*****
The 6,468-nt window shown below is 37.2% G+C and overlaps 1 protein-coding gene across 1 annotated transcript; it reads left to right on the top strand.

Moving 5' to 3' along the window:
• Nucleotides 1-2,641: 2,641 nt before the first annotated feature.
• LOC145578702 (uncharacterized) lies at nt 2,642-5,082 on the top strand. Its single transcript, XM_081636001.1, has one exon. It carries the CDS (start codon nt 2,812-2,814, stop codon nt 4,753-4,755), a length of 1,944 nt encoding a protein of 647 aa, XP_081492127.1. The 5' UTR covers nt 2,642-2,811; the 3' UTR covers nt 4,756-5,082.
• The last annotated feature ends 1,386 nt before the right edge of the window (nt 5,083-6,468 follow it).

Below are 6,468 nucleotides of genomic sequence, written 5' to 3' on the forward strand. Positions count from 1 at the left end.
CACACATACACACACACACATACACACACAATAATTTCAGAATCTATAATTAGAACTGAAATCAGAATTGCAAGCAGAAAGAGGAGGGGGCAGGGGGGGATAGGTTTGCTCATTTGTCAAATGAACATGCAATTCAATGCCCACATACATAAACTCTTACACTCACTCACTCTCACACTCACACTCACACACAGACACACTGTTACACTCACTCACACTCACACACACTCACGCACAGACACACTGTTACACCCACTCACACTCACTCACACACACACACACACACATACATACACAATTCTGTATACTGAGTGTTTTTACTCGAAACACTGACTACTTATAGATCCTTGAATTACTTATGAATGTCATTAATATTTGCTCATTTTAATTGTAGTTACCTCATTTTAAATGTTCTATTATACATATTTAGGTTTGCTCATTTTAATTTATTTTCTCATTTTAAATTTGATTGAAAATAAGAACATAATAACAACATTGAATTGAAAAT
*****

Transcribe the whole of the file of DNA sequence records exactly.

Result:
The 6,468-nt window shown below is 37.2% G+C and overlaps 1 protein-coding gene across 1 annotated transcript; it reads left to right on the top strand.

Moving 5' to 3' along the window:
• Nucleotides 1-2,641: 2,641 nt before the first annotated feature.
• LOC145578702 (uncharacterized) lies at nt 2,642-5,082 on the top strand. Its single transcript, XM_081636001.1, has one exon. It carries the CDS (start codon nt 2,812-2,814, stop codon nt 4,753-4,755), a length of 1,944 nt encoding a protein of 647 aa, XP_081492127.1. The 5' UTR covers nt 2,642-2,811; the 3' UTR covers nt 4,756-5,082.
• The last annotated feature ends 1,386 nt before the right edge of the window (nt 5,083-6,468 follow it).

Below are 6,468 nucleotides of genomic sequence, written 5' to 3' on the forward strand. Positions count from 1 at the left end.
CACACATACACACACACACATACACACACAATAATTTCAGAATCTATAATTAGAACTGAAATCAGAATTGCAAGCAGAAAGAGGAGGGGGCAGGGGGGGATAGGTTTGCTCATTTGTCAAATGAACATGCAATTCAATGCCCACATACATAAACTCTTACACTCACTCACTCTCACACTCACACTCACACACAGACACACTGTTACACTCACTCACACTCACACACACTCACGCACAGACACACTGTTACACCCACTCACACTCACTCACACACACACACACACACATACATACACAATTCTGTATACTGAGTGTTTTTACTCGAAACACTGACTACTTATAGATCCTTGAATTACTTATGAATGTCATTAATATTTGCTCATTTTAATTGTAGTTACCTCATTTTAAATGTTCTATTATACATATTTAGGTTTGCTCATTTTAATTTATTTTCTCATTTTAAATTTGATTGAAAATAAGAACATAATAACAACATTGAATTGAAAAT